Thus, the real question for this pragmatic Finn concerning his life’s purpose became not 'what', but 'where'. “My dream was to open a hotel, and I was looking in Croatia, in Crete, and elsewhere in the Mediterranean.”

If that dream seems a bit all over the map, it’s because he traveled far to prepare himself to meet his lofty goals. “The hospitality school I attended in Finland enabled me to be an exchange student in Dubai,” he explains. He returned after graduation and worked for Jumeirah Group, then Intercontinental, and then Millennium Hotels, where he learned all there was to learn about the operational, commercial, and developmental sides of the business. Or put another way, ambition led him to fill his head with a toolkit of hotelier facts. As for his heart, that led him someplace he never expected to be, a place he had underestimated for much of his life: Home.

Ok, first off, why Dubai? It is hard to imagine a place more different than Finland?

Absolutely! It is completely the opposite. The soulful way of treating guests was at my core. Dubai, on the other hand, taught me the business. I went there because Finland didn’t provide many opportunities for hospitality experiences, since it was run by the big boys, the large hospitality groups. And the reason I never considered opening a hotel in Finland was because it didn’t tickle me as a tourism destination. We are bit behind in what we do. So when the Runo project came along, on a first look, I was very pessimistic.

What changed?

So much! In my wildest dreams I never would have imagined that my hotel would be in my hometown (Porvoo). During my time in Dubai, I started to value Finland more, not from a tourism perspective but for its design, culture, and nature. Dubai increased my appreciation for Finland. I had to leave the country to understand the country. Even then, there was some doubt. But in the end, the connection to the place that raised and shaped you is so great—your childhood friends are there, your classmates from second grade are there, your football coach, your network, a backbone that you didn’t even realize you had...those elements add so much, making things not only more efficient and doable, but more enjoyable.

“I had to leave the country to understand the country.”

Erkka Hirvonen

 
 
 
 

But what specifically caused you to take a closer look at Porvoo?

My older brother, who is co-owner and co-founder of Runo, used to come to Dubai with his family every year. We would talk about business. Then, in 2016, he heard that the building that would become Runo was for sale. My initial reaction was, “So?” I did not think a hotel there was doable. Sure, I wanted it to work for the reasons I just mentioned. But when I removed my emotions, I didn’t believe it could. In fact, to support my initial doubts, I did a comprehensive feasibility study, running all the numbers, and to my great surprise everything came up a green light. I was like “Wow!” I saw the growth of tourism, the value of authentic experiences in Old World cities not far Helsinki, the esteem that Porvoo has in the eyes of foodies and fans of architecture, the desire of travelers to immerse themselves in a country’s traditions, and my eyes were opened. Porvoo has 1 million visitors a year, but 90 percent are day-trippers. Plus, Finland is now very much on the world’s radar. So there was actually a desperate need for a hotel like Runo. I found myself thinking, “Why didn’t I try to accomplish this in my home country earlier?”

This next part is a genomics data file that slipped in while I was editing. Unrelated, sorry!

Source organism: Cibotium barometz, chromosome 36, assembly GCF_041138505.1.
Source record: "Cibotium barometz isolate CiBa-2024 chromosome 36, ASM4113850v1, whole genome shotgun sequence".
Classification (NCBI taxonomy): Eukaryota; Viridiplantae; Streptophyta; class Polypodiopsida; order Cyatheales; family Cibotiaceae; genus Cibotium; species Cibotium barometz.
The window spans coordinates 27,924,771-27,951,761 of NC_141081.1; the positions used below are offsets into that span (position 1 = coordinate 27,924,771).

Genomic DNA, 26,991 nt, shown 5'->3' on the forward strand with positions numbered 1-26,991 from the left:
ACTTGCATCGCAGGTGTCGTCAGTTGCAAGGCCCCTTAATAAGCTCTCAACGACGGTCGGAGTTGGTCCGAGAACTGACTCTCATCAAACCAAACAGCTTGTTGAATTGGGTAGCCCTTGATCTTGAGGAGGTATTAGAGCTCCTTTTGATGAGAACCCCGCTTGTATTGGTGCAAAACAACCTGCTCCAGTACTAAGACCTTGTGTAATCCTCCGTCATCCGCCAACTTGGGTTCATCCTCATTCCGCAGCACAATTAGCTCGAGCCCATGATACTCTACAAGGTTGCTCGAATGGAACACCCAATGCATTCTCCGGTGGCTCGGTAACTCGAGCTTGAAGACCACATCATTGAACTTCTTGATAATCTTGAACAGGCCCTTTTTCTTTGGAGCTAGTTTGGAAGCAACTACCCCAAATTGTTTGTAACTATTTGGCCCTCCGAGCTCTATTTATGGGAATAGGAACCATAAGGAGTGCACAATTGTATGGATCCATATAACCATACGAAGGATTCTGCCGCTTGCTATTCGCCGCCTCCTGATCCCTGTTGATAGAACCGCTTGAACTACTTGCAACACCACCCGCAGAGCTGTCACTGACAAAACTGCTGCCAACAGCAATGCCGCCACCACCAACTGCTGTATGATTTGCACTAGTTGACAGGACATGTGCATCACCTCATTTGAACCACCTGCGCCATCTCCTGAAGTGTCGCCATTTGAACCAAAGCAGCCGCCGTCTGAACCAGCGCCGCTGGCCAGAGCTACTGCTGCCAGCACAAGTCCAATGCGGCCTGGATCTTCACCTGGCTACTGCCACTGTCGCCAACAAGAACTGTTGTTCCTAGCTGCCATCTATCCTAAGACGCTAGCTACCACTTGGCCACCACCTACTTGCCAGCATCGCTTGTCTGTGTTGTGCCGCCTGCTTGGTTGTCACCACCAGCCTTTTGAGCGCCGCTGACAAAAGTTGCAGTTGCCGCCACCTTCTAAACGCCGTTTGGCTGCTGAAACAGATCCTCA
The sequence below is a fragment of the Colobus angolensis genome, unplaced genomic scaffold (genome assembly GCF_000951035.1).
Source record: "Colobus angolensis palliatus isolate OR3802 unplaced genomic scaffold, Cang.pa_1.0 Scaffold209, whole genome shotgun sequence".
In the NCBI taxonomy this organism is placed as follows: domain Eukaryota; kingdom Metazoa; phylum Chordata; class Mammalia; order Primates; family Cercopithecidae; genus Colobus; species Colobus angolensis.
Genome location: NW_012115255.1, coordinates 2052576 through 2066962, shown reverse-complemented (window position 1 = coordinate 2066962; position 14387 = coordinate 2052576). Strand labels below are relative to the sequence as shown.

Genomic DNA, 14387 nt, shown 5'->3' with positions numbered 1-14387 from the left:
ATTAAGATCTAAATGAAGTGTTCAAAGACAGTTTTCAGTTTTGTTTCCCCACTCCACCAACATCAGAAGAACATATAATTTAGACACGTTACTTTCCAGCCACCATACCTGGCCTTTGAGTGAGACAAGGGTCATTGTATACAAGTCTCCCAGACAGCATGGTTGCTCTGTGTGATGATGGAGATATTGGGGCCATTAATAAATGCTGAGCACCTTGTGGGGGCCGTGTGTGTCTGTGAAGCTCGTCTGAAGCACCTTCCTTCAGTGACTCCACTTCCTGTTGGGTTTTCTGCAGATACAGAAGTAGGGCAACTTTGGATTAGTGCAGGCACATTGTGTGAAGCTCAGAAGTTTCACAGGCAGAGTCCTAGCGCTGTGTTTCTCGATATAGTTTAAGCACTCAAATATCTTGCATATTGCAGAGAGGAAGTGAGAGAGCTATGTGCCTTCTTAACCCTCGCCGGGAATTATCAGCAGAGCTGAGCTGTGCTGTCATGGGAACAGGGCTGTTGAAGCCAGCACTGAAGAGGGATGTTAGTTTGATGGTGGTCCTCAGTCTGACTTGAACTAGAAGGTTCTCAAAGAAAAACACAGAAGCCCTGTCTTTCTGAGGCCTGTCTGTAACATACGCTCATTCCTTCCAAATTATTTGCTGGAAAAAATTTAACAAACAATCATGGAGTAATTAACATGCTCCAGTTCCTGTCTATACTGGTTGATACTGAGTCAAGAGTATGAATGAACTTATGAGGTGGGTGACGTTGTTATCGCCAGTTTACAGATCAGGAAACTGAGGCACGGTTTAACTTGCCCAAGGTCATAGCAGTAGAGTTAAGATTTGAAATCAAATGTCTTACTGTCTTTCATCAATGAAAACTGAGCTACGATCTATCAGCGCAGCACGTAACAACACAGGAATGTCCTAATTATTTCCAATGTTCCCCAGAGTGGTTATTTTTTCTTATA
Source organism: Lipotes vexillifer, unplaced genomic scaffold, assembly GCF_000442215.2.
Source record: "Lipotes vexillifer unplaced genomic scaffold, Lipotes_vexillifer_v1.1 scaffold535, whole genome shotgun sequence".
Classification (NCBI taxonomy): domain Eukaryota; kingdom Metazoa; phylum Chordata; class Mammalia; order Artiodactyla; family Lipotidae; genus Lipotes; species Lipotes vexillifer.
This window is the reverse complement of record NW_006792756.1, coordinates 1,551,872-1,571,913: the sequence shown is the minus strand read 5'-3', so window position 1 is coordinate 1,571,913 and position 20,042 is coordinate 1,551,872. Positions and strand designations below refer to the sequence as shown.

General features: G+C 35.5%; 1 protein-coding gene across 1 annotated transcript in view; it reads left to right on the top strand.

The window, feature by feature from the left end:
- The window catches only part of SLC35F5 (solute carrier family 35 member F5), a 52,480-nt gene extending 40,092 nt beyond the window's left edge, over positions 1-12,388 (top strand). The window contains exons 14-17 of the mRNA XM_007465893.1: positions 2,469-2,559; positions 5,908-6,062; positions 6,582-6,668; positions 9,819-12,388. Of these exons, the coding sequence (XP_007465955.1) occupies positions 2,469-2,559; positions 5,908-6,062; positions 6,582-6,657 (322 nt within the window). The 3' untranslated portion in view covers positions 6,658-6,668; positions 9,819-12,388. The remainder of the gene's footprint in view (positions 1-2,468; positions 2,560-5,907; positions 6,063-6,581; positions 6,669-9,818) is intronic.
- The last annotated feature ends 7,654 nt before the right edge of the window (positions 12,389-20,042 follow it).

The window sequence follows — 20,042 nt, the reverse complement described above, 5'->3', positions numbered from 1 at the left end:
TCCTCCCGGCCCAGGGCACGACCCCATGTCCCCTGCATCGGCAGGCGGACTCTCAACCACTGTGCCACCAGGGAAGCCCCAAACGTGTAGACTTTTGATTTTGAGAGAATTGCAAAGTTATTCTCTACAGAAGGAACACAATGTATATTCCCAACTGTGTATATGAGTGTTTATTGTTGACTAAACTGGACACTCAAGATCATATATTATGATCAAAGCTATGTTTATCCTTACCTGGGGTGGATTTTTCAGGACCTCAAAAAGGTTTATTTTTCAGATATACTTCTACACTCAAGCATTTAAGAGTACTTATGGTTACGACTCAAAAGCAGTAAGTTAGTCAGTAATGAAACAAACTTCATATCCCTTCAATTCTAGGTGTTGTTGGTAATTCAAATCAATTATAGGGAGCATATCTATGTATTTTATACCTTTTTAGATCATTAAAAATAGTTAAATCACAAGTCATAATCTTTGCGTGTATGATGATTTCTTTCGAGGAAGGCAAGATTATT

Were locals skeptical at first?

The city is a bit divided. We are half Finnish-speaking and half Swedish-speaking. The building was constructed in 1912, a time when Finns were separating themselves from Swedish culture by bringing forth elements of Finnish culture; this was called the Fennoman movement. Porvoo is a very old city, which means that any change is looked on as radical. Plus, the property sits right at the gate of the city, so we were afraid that we would be criticized no matter what we did. But as it turns out, the building was a sleeping giant. And once we woke the giant, we proved what could be done. I think who we were mattered as much as what we planned to do. We very much took care of the surroundings and were transparent to the community throughout. We are not a big international brand. Ninety percent of our contractors were local, and they wanted to do a good job because they take pride in their hometown, too. So, for one-and-a-half years, creating Runo was a labor of love and of cultural importance for everyone.

MBO RUNO Layout 10
 
MBO RUNO Layout 08
 
MBO RUNO Layout 09

And the reaction now that the hotel is completed?

It is something that the city is very proud of. It has become the big living room of Porvoo!

Runo’s sophisticated look immediately stands out. How did you choose the designer?

We short-listed five, and at first I didn’t choose the one we ultimately went with (Joanna Laajisto), as she was initially out of our budget. But Joanna just fell in love with the concept. I had a friend who had been working with her and he called me from a party the two of them were at, relaying her message: “Tell him to reconsider me!” Joanna’s family is also from a part of Finland where my father’s family comes from, so she understands our culture. And I loved her minimalist style. We connected.

So the connection was one of vision?